Friday, December 1, 2017 - 12:30pm to 1:30pm
Location
Computer Science Small Auditorium (Room 105)
Type
Distinguished Colloquium Series Speaker
Host
Prof. Olga Russakovsky

Professor James A. Landay

Today’s most common user interfaces represent an incremental change from the GUI popularized by the Apple Macintosh in 1984. Over the last 30 years the dominant hardware has changed drastically while the user interface has barely moved: from one hand on a mouse to two fingers on a panel of glass. I will illustrate how we are building on-body interfaces of the future that further engage our bodies by using muscle sensing for input and vibrotactile output, offering discrete and natural interaction on the go. I will also show how other interfaces we are designing take an even more radical approach, moving the interface off the human body altogether and onto drones that project into the space around them. Finally, I will introduce a new project where we envision buildings as hybrid physical-digital spaces that both sense and actuate to improve human wellbeing.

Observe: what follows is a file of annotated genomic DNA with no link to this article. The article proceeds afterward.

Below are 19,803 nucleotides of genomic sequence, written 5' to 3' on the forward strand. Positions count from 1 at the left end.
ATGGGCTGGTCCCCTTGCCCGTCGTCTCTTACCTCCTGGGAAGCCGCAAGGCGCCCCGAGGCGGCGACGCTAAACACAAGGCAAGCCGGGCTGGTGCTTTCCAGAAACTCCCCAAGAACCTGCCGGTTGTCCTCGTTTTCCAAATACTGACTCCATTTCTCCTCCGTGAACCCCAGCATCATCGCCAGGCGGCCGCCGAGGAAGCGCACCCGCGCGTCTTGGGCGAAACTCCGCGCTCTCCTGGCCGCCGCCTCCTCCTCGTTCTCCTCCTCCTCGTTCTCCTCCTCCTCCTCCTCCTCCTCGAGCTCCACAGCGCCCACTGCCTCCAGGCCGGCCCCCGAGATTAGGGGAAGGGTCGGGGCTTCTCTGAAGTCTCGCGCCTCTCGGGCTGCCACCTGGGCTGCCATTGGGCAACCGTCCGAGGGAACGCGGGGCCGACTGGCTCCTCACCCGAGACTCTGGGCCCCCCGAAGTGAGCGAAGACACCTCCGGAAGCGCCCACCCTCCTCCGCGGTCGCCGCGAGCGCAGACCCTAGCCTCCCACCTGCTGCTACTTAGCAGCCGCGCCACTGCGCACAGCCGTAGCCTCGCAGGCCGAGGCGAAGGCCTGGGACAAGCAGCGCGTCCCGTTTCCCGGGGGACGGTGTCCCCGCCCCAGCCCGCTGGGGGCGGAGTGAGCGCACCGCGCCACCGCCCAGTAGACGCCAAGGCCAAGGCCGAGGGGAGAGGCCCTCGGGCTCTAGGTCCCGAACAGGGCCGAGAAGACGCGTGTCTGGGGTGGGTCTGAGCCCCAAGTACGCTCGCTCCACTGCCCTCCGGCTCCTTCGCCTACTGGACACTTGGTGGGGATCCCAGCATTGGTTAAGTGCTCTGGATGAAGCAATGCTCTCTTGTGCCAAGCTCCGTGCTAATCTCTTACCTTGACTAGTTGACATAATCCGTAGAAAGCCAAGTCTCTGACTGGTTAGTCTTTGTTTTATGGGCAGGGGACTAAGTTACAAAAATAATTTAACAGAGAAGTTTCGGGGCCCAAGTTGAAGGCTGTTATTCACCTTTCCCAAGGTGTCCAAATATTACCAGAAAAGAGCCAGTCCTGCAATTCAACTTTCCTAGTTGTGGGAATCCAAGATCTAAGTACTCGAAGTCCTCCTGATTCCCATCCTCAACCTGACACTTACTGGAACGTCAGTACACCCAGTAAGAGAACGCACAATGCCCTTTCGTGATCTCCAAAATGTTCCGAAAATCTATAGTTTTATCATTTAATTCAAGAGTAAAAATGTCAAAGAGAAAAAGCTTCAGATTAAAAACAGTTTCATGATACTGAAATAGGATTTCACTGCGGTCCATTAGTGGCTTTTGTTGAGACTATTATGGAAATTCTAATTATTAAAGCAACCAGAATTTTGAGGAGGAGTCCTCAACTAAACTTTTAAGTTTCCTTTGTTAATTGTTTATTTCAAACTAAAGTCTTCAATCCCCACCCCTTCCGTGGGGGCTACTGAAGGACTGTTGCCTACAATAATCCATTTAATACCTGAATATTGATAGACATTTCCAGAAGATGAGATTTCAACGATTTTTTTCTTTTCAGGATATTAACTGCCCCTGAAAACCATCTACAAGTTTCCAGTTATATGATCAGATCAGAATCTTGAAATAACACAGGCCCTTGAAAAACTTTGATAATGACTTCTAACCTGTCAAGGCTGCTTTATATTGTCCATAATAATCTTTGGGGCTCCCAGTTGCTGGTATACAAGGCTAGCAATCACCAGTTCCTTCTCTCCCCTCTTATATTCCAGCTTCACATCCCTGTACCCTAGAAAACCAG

Bio: James Landay is a Professor of Computer Science and the Anand Rajaraman and Venky Harinarayan Professor in the School of Engineering at Stanford University. He specializes in human-computer interaction. He is the founder and co-director of the World Lab, a joint research and educational effort with Tsinghua University in Beijing. Previously, Landay was a Professor of Information Science at Cornell Tech in New York City and prior to that he was a Professor of Computer Science & Engineering at the University of Washington and a Professor in EECS at UC Berkeley. From 2003 through 2006 he was the Laboratory Director of Intel Labs Seattle, a university affiliated research lab that explored the new usage models, applications, and technology for ubiquitous computing. He was also the chief scientist and co-founder of NetRaker, which was acquired by KeyNote Systems in 2004. Landay received his BS in EECS from UC Berkeley in 1990, and MS and PhD in Computer Science from Carnegie Mellon University in 1993 and 1996, respectively. He is a member of the ACM SIGCHI Academy and he is an ACM Fellow.